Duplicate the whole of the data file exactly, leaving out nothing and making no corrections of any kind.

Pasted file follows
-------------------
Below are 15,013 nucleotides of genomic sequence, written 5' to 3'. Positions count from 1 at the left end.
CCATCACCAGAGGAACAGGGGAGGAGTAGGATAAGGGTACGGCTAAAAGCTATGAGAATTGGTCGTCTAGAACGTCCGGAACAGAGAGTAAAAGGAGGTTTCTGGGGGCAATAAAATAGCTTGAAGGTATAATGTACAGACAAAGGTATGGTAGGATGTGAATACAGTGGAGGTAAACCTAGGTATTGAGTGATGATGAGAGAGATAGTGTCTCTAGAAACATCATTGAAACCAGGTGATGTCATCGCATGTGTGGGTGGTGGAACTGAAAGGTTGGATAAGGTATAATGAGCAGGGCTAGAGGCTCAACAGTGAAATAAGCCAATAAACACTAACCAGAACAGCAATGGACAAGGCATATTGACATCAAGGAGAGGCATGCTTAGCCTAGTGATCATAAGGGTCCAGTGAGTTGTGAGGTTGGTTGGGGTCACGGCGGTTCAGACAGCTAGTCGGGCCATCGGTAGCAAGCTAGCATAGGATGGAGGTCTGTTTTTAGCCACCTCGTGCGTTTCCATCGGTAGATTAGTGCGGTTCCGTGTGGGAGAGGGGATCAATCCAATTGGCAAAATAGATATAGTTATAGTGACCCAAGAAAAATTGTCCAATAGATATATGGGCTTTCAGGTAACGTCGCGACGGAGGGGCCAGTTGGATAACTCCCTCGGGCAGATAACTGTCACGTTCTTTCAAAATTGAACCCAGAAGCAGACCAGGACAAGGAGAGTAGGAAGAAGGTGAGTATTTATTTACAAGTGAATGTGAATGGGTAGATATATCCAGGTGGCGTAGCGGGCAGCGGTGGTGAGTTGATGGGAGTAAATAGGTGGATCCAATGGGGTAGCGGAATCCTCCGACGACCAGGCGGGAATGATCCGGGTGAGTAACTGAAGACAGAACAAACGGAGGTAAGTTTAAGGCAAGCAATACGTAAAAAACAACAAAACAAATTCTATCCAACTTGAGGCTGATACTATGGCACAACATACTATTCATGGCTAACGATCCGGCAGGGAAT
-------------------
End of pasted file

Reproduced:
Below are 15,013 nucleotides of genomic sequence, written 5' to 3'. Positions count from 1 at the left end.
CCATCACCAGAGGAACAGGGGAGGAGTAGGATAAGGGTACGGCTAAAAGCTATGAGAATTGGTCGTCTAGAACGTCCGGAACAGAGAGTAAAAGGAGGTTTCTGGGGGCAATAAAATAGCTTGAAGGTATAATGTACAGACAAAGGTATGGTAGGATGTGAATACAGTGGAGGTAAACCTAGGTATTGAGTGATGATGAGAGAGATAGTGTCTCTAGAAACATCATTGAAACCAGGTGATGTCATCGCATGTGTGGGTGGTGGAACTGAAAGGTTGGATAAGGTATAATGAGCAGGGCTAGAGGCTCAACAGTGAAATAAGCCAATAAACACTAACCAGAACAGCAATGGACAAGGCATATTGACATCAAGGAGAGGCATGCTTAGCCTAGTGATCATAAGGGTCCAGTGAGTTGTGAGGTTGGTTGGGGTCACGGCGGTTCAGACAGCTAGTCGGGCCATCGGTAGCAAGCTAGCATAGGATGGAGGTCTGTTTTTAGCCACCTCGTGCGTTTCCATCGGTAGATTAGTGCGGTTCCGTGTGGGAGAGGGGATCAATCCAATTGGCAAAATAGATATAGTTATAGTGACCCAAGAAAAATTGTCCAATAGATATATGGGCTTTCAGGTAACGTCGCGACGGAGGGGCCAGTTGGATAACTCCCTCGGGCAGATAACTGTCACGTTCTTTCAAAATTGAACCCAGAAGCAGACCAGGACAAGGAGAGTAGGAAGAAGGTGAGTATTTATTTACAAGTGAATGTGAATGGGTAGATATATCCAGGTGGCGTAGCGGGCAGCGGTGGTGAGTTGATGGGAGTAAATAGGTGGATCCAATGGGGTAGCGGAATCCTCCGACGACCAGGCGGGAATGATCCGGGTGAGTAACTGAAGACAGAACAAACGGAGGTAAGTTTAAGGCAAGCAATACGTAAAAAACAACAAAACAAATTCTATCCAACTTGAGGCTGATACTATGGCACAACATACTATTCATGGCTAACGATCCGGCAGGGAAT